KUALA LUMPUR: Retail Group Malaysia (RGM) has cut its retail sales growth forecast for Malaysia this year for the third time to 4% from 4.9%, as it foresees that consumers will continue to hold back spending on higher cost of living, coupled with its expectations of higher retail prices on a weaker ringgit, and higher costs of doing business in the second half of the year (2H15).
Its outlook revision came despite what it termed an encouraging growth rate of 4.6% in retail sales in the first quarter of 2015 (1QCY15) compared with the same period last year.
This latest quarterly result was higher than the estimate made by RGM at 3.8%, but lower than the average growth rate of 5.8% forecast by members of the Malaysian Retailers Association in March 2015.
“The greatest challenge in 2015 for the retail industry in Malaysia is still consumers’ spending. Consumers have been holding back on spending since the end of last year due to the goods and services tax (GST).
“Further increases in cost of living in the near future will worsen it. Higher transportation costs as well as increased retail prices due to a weak ringgit and higher costs of doing business are expected in the second half of this year,” it said in its Malaysia Retail Industry Report yesterday.
In RGM’s report, retail sales, which grew at 4.6% in 1QCY15, are expected to contract by 3% in 2Q, before turning around in 3Q with a growth of 4.8% and then picking up pace to 6.9% in 4Q — thus rounding up 2015 with a 4% growth.
However, RHB Research economist Peck Boon Soon, when contacted, said the upcoming Hari Raya festive season would not add much to the retail growth rate in 3QCY15, as consumers are turning more cautious this time compared with previous years, especially with the recent hike in pump prices.
“The petrol price has been raised in two consecutive months, which implies that consumers will now have less money to spend”, Peck said.
Peck, however, noted that there should not be any further revision to the projected 2015 retail growth rate, as 4% is not considered a robust figure, and is within expectations.
Peck, together with Hong Leong Research economist Sia Kat Ee, also views that the 4.6% growth rate in the country’s retail sales in 1QCY15 is within expectation.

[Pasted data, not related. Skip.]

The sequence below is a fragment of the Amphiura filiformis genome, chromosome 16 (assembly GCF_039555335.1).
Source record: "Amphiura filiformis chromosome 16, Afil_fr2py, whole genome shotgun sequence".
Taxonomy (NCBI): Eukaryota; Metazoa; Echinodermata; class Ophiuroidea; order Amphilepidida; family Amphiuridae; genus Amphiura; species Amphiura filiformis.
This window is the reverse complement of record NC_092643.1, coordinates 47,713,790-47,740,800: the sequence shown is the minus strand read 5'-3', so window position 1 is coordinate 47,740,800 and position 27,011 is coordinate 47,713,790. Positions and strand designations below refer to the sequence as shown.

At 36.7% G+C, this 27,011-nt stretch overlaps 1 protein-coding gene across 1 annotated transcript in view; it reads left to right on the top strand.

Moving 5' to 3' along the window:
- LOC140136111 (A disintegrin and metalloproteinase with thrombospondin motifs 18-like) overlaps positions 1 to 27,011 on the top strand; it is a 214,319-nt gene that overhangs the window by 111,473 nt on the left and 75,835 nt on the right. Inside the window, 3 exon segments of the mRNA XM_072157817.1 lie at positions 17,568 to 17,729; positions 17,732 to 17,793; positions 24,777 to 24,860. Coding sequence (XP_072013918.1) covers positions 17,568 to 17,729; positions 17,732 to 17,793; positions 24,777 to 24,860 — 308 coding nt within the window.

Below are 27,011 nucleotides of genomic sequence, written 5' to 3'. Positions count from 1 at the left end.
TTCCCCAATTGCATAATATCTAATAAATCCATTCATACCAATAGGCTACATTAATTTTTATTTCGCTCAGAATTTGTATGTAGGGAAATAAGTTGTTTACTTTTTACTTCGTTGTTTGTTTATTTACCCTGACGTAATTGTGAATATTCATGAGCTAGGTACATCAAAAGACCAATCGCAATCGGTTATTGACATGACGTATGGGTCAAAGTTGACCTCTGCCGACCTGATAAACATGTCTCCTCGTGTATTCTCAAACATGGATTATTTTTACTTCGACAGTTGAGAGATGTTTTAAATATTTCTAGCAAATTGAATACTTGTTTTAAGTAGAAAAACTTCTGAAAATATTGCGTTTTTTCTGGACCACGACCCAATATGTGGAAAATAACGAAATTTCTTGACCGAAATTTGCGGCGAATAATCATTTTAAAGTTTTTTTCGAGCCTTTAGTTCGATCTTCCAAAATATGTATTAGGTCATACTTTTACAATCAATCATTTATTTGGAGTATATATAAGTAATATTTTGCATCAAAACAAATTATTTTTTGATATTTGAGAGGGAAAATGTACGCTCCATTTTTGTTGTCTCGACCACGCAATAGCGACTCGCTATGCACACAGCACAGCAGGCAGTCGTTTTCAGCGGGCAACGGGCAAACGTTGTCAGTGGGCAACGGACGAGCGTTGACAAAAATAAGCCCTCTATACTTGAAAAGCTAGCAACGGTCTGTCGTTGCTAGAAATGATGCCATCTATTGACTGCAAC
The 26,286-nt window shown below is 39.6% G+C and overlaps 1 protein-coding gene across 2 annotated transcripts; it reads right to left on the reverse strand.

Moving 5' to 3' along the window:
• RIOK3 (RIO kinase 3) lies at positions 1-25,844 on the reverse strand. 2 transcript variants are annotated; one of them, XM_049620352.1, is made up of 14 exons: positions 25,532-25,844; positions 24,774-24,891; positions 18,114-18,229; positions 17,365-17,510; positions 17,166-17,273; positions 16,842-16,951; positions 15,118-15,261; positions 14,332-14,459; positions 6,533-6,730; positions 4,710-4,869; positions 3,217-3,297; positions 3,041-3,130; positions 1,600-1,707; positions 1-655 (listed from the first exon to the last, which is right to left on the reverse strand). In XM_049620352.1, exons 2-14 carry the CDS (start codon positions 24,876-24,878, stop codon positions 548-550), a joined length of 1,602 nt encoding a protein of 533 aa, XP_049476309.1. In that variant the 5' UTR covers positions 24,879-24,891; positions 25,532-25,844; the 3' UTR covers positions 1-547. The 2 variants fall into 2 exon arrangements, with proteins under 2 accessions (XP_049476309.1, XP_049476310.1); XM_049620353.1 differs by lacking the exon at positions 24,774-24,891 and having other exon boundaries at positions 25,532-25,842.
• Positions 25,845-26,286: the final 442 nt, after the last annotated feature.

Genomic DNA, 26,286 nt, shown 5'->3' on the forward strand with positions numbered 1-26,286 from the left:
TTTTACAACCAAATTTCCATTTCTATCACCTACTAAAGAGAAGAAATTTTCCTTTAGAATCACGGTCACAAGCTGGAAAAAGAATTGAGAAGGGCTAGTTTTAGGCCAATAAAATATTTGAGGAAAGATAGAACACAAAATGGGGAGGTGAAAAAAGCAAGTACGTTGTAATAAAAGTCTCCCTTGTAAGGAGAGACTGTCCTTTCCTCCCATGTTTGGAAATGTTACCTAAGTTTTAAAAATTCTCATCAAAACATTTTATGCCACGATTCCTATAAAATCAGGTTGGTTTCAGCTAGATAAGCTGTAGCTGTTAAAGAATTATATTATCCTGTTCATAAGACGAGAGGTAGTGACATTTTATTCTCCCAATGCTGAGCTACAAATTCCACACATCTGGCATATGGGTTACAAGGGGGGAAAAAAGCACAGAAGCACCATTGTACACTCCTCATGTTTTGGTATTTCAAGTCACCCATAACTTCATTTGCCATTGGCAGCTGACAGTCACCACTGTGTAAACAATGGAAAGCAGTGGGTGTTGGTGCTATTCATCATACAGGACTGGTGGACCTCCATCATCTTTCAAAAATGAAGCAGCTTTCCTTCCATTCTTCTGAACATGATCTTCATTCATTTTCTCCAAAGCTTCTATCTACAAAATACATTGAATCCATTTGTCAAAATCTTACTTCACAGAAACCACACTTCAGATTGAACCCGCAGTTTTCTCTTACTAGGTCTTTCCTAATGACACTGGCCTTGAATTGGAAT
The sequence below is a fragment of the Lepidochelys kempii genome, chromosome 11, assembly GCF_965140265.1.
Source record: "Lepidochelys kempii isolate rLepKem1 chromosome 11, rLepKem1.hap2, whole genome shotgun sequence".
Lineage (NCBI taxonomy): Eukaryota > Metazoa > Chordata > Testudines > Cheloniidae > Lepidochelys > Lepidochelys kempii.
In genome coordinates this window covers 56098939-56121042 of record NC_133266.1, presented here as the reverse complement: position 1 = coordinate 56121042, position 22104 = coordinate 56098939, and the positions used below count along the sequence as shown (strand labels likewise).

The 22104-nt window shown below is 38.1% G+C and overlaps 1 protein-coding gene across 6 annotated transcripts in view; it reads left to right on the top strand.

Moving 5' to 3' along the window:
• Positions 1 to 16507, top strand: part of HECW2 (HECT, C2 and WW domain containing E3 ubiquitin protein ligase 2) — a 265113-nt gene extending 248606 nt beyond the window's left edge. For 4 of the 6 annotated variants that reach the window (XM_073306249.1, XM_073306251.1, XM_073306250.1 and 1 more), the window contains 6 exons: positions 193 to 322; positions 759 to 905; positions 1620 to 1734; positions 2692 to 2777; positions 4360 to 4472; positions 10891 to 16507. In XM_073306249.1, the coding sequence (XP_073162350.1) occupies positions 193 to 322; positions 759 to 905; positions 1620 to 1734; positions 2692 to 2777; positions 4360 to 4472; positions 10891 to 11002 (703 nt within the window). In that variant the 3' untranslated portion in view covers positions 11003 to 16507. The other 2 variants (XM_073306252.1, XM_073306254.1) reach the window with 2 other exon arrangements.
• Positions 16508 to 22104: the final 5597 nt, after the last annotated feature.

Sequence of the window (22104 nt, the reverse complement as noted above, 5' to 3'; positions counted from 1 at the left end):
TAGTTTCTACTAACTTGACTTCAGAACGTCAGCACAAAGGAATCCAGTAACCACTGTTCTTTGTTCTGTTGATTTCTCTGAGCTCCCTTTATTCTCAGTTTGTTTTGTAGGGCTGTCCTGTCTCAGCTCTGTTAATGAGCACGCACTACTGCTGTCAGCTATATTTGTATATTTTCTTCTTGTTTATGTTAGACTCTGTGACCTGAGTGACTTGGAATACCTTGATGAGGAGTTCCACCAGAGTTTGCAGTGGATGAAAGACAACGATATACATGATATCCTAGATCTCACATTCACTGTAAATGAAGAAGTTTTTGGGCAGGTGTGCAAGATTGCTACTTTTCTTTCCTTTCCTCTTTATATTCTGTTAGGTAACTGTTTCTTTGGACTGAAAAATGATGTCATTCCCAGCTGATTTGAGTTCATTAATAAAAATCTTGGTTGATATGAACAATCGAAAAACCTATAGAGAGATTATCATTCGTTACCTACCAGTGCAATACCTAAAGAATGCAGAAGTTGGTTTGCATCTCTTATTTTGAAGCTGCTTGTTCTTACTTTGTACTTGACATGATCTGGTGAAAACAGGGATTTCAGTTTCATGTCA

“The GST will cause retail growth to slow down. Based on the experiences of other countries, it takes between three and six months post-GST implementation for spending to recover”, said Sia.
“I expect that Malaysian consumers will resume spending at the end of 3QCY15 when the effects of GST start to wear off”, Sia said.
Both Peck and Sia, however, agreed that the targeted 6.9% growth rate in 4QCY15 is achievable, despite the recent petrol pump price increase.
“I believe that the fundamentals of the country’s economy are resilient. As long as the job market remains stable and the GDP growth rate remains at a healthy 5%, consumer spending will return”, Sia said.
“What has caused much of the volatility in recent times is the oil price. If the oil price recovers, then it is healthy for the country from a macro perspective,” he said.
But Tan Sri Ramon Navaratnam, an economist with Asli Centre for Public Policy Studies, provided a grimmer outlook.
“There has to be a strong explanation for the growth rate at 6.9%. At this stage, it is difficult to be certain and there should not be a high expectation of the future,” he said over the telephone.
“I hope that there will not be a downward trend in private consumption, and we need to watch the figures carefully. If people are spending less, it means private consumption is declining and this will slow down economic growth,” he said.
This article first appeared in The Edge Financial Daily, on July 3, 2015.